On June 6, the influential Financial Times’ blog “Alphaville” gave consideration to a novel proposal developed by four Duke Law students for addressing Italy’s liquidity crisis. Using a creative interpretation of an Italian decree, the students proposed that Italy extend the maturities of existing debt that had been borrowed at low rates. Doing that, instead of borrowing on the markets at high rates, could help it weather the current crisis, the students suggested.
“We recommend that Italy reprofile its debt by extending the maturities on the medium to long-term debt governed by Italian law,” wrote Andrew Edelen, Paige Gentry, Jessalee Landfried, and Theresa Monteleone, all of the Class of 2013. “By extending the maturities, Italy can lock in lower interest rates, which will give it the stability it needs to weather shocks to the market and demonstrate its fiscal responsibility. Italy’s debt stock is ideal for a reprofiling as a majority of its debt consists of instruments that can easily be changed and because Italian banks own a large percentage of the debt … a majority of its bonds have low coupon rates, are governed by Italian law, and have no contract terms.”
The students developed the idea of maturity extension in their International Debt Finance class this spring. Taught by Professor Mitu Gulati (and frequently joined by Professor Michael Bradley of Duke’s Fuqua School of Business and other scholars and lawyers working on debt issues), the course focused on solutions to the ongoing Eurozone sovereign debt crisis. Bradley and Gulati are currently involved in empirical work aimed at evaluating solutions to the crisis; they were drafted to teach the course by Associate Dean Elizabeth Gustafson ’86, who saw the unfolding crisis as a rare teaching and learning opportunity — and one that fit well with the Law School’s integrated learning model, which blends substantive law with hands-on learning.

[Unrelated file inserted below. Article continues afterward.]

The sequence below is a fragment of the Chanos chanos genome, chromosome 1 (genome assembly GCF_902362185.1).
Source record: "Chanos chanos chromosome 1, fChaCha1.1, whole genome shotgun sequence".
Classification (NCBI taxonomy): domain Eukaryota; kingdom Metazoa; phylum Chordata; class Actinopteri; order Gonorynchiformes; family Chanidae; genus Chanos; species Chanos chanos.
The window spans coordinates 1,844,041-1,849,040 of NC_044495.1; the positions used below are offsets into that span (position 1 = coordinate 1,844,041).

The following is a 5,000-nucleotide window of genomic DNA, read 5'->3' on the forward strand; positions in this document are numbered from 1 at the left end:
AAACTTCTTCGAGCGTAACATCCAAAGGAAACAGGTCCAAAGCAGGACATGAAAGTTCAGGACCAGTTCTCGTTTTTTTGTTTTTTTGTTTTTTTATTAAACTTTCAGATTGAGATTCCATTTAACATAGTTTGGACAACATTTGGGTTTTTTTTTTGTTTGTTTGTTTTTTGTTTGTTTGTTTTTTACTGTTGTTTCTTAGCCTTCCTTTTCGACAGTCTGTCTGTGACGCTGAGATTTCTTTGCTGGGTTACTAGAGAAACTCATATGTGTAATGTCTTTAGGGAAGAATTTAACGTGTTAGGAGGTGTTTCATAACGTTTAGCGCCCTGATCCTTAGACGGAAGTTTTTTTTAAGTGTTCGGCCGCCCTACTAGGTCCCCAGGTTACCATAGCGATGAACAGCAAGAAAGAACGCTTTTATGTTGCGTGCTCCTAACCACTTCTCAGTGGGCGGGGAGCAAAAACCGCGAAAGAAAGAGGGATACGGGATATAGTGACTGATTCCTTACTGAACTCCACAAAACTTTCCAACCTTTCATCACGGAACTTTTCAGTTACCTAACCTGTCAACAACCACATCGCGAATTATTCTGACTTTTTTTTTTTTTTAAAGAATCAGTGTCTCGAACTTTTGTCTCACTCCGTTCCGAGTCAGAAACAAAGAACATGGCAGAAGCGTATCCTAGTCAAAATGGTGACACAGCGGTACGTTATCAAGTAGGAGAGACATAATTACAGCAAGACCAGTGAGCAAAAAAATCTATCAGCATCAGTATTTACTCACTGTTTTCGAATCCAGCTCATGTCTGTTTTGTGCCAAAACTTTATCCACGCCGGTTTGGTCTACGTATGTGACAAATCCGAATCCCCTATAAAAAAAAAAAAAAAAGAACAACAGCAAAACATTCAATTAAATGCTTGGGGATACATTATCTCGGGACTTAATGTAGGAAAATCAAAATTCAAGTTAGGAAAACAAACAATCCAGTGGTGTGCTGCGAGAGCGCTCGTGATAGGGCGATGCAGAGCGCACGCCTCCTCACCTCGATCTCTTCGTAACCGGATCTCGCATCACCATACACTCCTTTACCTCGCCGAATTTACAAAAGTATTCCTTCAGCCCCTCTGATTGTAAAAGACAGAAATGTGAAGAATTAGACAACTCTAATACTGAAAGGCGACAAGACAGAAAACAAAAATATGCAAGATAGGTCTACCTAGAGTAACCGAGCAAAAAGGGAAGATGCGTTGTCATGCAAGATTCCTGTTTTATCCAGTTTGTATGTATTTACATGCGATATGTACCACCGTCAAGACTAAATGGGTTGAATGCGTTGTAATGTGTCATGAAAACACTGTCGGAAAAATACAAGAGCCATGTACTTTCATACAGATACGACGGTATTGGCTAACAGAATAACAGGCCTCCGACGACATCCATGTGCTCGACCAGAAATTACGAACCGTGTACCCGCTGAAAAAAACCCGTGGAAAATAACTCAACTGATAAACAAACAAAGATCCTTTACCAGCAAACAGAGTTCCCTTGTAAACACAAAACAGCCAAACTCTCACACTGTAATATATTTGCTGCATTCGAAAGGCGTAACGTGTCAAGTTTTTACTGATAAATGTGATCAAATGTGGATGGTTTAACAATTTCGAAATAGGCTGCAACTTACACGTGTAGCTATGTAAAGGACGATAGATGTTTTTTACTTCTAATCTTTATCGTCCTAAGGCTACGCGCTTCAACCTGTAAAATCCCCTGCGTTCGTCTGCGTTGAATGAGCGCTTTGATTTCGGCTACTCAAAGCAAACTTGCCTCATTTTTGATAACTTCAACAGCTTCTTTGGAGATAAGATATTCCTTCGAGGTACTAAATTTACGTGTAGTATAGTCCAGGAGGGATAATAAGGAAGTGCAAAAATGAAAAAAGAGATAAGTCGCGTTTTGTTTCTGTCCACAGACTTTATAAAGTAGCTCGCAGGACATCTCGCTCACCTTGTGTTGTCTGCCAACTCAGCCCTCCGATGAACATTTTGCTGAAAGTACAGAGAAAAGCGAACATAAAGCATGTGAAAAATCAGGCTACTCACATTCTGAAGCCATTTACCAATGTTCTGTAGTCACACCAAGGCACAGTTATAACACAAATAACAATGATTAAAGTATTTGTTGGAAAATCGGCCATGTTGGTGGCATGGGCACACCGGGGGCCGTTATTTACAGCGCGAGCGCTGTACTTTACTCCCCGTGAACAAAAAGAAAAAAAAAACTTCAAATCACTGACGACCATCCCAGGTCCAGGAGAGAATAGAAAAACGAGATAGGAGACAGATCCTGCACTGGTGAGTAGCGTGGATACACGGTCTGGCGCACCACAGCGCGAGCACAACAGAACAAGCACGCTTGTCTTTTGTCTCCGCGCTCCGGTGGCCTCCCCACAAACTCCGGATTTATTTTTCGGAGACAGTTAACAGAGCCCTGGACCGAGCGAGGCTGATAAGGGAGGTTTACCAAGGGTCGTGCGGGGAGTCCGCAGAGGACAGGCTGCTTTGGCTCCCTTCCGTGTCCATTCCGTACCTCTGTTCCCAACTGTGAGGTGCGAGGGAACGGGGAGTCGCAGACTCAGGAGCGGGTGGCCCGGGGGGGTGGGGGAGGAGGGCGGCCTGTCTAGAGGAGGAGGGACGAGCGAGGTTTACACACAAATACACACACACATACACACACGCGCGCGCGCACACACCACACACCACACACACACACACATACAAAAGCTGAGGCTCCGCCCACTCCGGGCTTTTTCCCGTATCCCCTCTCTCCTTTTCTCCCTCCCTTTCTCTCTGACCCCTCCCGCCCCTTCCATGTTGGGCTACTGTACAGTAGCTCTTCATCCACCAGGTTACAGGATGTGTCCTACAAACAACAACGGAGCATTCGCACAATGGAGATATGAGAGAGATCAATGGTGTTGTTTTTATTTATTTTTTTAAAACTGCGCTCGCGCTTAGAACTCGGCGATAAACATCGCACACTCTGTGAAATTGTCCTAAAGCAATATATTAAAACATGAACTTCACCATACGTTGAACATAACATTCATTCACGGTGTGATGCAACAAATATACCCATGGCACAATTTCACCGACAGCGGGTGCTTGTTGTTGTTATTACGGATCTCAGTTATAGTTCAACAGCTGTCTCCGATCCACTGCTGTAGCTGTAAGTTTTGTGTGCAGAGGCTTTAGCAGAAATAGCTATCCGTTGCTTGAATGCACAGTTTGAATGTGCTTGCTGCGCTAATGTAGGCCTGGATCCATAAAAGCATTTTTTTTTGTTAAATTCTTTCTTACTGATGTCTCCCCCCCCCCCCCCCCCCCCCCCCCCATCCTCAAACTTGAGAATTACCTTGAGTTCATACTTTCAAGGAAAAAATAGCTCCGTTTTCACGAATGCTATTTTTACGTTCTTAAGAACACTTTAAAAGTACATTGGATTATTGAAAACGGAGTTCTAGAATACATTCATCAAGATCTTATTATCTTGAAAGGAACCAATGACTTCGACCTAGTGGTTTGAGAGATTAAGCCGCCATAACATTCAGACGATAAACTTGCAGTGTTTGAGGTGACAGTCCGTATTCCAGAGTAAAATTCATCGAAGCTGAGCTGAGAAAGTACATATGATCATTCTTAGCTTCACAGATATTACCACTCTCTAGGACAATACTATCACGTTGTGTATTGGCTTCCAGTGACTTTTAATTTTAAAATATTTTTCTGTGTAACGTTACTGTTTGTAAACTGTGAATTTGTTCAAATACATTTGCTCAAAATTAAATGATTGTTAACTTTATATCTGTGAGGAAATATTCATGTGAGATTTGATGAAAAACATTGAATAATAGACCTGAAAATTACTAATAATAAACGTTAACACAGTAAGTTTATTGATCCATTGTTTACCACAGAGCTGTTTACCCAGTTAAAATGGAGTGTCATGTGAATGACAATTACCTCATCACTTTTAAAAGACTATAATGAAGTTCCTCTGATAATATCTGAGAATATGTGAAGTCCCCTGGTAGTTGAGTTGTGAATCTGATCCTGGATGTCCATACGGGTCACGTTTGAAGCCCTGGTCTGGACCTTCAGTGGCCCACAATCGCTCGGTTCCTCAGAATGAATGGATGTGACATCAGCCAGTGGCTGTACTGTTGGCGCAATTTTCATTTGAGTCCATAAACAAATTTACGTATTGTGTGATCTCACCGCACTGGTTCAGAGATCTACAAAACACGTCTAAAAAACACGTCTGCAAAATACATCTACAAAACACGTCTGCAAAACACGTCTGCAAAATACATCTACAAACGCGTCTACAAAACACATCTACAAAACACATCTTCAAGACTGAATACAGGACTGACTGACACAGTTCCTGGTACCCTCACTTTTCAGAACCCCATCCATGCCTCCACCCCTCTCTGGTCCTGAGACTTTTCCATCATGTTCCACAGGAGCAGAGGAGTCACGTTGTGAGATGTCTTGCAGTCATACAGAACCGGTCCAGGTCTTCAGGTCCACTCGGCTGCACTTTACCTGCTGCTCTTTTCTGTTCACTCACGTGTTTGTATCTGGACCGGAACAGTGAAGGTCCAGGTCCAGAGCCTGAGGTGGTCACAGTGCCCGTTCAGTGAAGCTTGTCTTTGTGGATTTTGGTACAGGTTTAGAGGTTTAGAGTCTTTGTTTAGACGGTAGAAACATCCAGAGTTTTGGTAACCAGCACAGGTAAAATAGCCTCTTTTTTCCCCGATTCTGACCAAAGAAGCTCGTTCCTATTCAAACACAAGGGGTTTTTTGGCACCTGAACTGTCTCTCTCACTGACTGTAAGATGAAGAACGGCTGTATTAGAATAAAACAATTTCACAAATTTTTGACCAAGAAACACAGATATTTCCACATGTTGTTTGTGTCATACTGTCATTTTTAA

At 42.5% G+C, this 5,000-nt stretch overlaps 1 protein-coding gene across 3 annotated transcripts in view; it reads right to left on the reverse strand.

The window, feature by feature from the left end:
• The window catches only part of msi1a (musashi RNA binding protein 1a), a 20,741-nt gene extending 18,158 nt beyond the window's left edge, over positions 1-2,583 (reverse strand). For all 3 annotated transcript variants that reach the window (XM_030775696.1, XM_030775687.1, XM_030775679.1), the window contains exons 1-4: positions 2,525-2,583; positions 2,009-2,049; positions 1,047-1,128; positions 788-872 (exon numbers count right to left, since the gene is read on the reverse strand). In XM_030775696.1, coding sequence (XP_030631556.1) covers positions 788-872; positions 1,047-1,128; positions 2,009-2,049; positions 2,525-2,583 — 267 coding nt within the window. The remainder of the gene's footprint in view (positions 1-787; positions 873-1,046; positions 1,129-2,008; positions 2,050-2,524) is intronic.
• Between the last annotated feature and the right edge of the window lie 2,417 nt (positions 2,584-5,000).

Gulati also has collaborated with Lee Buchheit, a partner at Cleary Gottlieb Steen & Hamilton and a prominent sovereign debt expert. Their recent work was profiled in a March 6 New York Times story, “An Architect of a Deal Sees Greece as a Model,” and has been particularly influential in the negotiations over Greece’s debt.
As he has presented ideas for addressing the various Eurozone debt problems to scholars and lawmakers, Gulati frequently draws from the work of his students, noting that they have developed a range of creative and impressive ideas relevant to the debt crisis. “It was fun to teach students who were willing to think outside the box,” he said. “I learned a lot from them.”
Some examples: Melissa Boudreau ’13 explored the legality of a mandate to retrofit certain contract provisions (specifically collective action clauses) into local law bonds, which constituted the vast majority of Greece’s debt prior to its restructuring in March 2012. In her paper “Restructuring Sovereign Debt Under Local Law: Are Retrofit Collective Action Clauses Expropriatory?,” 2 Harvard Business Law Review Online 164 (May 8, 2012), she drew on international and domestic materials to evaluate whether passage of the mandate would create an opportunity for disgruntled creditors to bring successful lawsuits in American courts. Her paper has implications for litigation that is the likely fallout of the March restructuring of Greek debt, Gulati said.
Keegan Drake JD/MBA ’14 studied the implementation of collective action clauses (CACs) in existing sovereign bond contracts. For his paper “Disenfranchisement in Sovereign Bonds,” Drake analyzed hundreds of foreign-law sovereign bond contracts and found that some sovereign debt instruments allow a government to vote to modify its own contract terms and reduce its obligations to private creditors. Gulati said that Drake’s findings have direct relevance for the ongoing attempts to draft new sovereign bond contracts that ensure more orderly resolutions for future crises.
Yet another team of second-year students, including Boudreau, Matt McGuire, Logan Starr, and Andrew Yates, developed a paper encouraging Italy to lessen its debt load through a voluntary bond exchange in which Italy issues new Italian-law bonds with reduced principal in exchange for increased investor protections against further restructuring.
Gulati credits his students with contributing notable scholarship and useful proposals for resolving the European debt crisis. “They worked extremely hard on difficult and contentious questions and did much more work than I could reasonably have asked of them,” he said. “It is superb work.”